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2021 Poster Presentations

P14 - Employers' Perceptions of New Graduate Nurses' Readiness for Practice


Purpose: This study focuses on employer perceptions of new graduate nurse (NGN, as defined by less than 12 months of experience) readiness for independent practice given limited access to clinical rotations.

Background/significance: The definition of competence in nursing practice is ambiguous, with scarce appreciation of the thought processes and executive cognitive function required for competent practice (Levine & Johnson, 2014). In the complex and dynamic health care climate, acute care nurses voice growing concern regarding that the preparation and competence of health care professionals and their ability to autonomously provide high-quality patient care (Bennett, Grimsley, Grimsley, & Jodd, 2017; Edward, Ousey, Playle, Giandinoto, 2017). Conversely, health care employers need nurses that can demonstrate the competencies needed to work with interprofessional teams in various settings (NACNEP, 2010). There has not been much research reported on the employer’s perception of NGN preparation for autonomous practice given limited availability of clinical rotations.

Methods/design: Mixed methods (quant > qual) research design. For the quantitative portion, the researchers obtained permission to use a minimally modified version of the Casey-Fink Graduate Nurse Experience Tool (Casey & Fink, 2008). Participants (n=97) were recruited on the Magnet learning community website and email distribution lists. Upon completion, the results were assessed using the mean score for four survey domains and indicated perceptions of NGN comfort and confidence in performing nursing skills. As the survey was anonymous, consent for this portion was obtained using applied consent indicated in the survey. The aggregated data was assessed for potential themes, which informed the semi-structured interviews for the qualitative portion. A virtual interview was conducted with volunteer participants (n=11) recruited using the same website and distribution lists. Informed consent was obtained before the interview and retained in a file folder on the password-protected computer with the survey data.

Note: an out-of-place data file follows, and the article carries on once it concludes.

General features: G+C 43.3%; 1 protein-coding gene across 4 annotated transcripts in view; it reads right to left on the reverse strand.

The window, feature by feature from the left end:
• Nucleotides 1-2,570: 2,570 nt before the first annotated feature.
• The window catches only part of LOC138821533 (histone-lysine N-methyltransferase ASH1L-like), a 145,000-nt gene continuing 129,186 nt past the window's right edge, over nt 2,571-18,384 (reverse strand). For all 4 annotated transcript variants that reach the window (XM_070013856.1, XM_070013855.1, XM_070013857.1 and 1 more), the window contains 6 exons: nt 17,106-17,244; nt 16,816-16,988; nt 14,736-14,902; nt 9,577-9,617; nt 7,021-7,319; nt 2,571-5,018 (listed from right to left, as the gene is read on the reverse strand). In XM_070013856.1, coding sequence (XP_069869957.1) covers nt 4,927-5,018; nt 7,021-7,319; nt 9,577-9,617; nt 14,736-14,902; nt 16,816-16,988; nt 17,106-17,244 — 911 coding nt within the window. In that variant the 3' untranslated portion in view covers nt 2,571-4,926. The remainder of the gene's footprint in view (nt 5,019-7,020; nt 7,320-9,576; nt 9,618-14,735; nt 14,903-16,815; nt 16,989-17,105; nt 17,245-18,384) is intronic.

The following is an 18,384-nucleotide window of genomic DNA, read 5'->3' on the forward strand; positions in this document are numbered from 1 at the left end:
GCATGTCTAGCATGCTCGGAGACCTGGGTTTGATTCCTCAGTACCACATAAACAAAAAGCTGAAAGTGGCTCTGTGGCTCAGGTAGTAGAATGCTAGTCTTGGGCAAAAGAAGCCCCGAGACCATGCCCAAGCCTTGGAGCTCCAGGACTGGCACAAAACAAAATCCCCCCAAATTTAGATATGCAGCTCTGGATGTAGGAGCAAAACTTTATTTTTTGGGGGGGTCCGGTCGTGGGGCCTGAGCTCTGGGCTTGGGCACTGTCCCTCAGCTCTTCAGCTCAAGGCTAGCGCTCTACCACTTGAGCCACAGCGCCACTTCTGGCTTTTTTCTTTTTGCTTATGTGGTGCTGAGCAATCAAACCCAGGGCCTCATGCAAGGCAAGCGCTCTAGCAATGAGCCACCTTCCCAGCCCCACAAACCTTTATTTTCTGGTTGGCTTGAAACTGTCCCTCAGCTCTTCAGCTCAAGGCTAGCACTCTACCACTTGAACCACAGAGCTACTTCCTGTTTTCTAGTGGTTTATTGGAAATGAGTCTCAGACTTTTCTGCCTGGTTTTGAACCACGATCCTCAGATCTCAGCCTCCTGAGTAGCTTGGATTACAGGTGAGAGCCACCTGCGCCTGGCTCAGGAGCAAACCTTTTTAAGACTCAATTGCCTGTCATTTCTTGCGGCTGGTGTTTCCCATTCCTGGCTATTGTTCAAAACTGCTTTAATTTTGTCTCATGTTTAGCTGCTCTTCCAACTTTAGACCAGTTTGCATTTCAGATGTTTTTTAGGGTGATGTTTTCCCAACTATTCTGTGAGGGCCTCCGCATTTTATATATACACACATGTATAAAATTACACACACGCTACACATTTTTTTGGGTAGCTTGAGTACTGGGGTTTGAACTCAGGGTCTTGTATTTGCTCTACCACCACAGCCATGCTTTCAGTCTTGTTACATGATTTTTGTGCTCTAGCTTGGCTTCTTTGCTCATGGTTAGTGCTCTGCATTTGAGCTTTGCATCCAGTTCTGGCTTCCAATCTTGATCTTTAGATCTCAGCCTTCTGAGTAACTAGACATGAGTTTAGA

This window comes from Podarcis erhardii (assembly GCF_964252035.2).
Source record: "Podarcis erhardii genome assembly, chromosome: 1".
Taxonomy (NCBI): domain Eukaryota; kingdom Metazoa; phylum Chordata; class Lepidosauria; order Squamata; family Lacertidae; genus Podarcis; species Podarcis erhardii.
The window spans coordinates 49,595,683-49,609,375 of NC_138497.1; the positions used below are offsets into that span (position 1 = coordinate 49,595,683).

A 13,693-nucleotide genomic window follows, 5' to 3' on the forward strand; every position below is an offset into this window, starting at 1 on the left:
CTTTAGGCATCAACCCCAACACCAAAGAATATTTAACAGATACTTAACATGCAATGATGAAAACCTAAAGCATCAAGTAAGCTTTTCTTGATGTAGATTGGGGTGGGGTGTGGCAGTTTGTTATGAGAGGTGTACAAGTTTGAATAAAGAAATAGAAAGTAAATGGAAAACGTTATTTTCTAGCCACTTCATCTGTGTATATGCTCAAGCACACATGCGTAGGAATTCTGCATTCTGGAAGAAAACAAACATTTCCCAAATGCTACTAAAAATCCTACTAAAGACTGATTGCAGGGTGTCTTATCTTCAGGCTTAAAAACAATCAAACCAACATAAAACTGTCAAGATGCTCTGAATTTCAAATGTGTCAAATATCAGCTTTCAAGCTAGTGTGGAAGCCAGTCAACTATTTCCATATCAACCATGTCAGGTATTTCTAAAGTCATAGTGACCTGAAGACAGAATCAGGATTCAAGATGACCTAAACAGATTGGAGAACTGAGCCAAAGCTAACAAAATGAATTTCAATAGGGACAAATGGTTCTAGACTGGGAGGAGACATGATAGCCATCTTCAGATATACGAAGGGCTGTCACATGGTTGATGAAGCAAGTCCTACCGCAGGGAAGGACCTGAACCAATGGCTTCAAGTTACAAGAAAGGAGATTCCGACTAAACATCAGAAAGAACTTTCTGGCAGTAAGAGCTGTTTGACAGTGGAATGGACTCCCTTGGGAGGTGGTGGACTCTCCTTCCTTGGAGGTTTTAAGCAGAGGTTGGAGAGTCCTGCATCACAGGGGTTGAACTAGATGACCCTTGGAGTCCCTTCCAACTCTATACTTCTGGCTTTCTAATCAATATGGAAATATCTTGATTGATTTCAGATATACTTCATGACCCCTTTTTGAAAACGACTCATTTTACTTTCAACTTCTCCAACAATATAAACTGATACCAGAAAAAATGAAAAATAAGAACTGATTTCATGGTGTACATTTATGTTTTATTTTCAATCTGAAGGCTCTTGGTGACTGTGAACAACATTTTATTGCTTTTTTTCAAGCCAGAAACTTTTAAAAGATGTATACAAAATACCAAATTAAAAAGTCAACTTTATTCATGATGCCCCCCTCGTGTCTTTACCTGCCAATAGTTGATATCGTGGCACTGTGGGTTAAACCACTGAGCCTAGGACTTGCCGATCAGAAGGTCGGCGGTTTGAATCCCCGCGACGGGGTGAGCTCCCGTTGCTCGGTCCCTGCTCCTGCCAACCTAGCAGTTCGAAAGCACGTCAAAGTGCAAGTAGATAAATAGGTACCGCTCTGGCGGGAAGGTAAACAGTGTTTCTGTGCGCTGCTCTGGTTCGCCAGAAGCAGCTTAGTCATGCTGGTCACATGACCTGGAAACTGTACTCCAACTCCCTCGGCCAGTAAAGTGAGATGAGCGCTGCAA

The interview lasted approximately one hour, discussing the results of the quantitative portion and their perceptions of NGN readiness for practice surrounding the themes identified. Following the interview, the recording was transcribed verbatim and sent to the participants for validation. No names or identifying information were recorded in the transcription, and the transcript was stored on a password-protected device.

Data were analyzed by the descriptive phenomenology method of inquiry using bracketing, analyzing, intuiting, and describing (Kumar, 2012). The data was rigorously assessed using Colaizzi’s process for phenomenological data analysis examining the interviews (Creswell, 2009).

Results: Employer’s perceptions indicated that NGNs might some essential competencies for independent practice, such as clinical problem-solving, communication, documentation, prioritization, and delegation. Although NGNs
have developed professional identity, academic learning techniques did not prepare NGNs for practice. The nursing skills that NGNs struggles with included code response, ECG/telemetry monitoring and interpretation, IV insertion, tracheostomy care, and giving verbal reports.

Conclusions/implications: This study adds to the growing body of evidence that calls for transforming nursing education. Although transition-to-practice programs assist NGNs in developing competence, changes to nursing curriculums are needed. More study is needed to guide the changes to nursing education.


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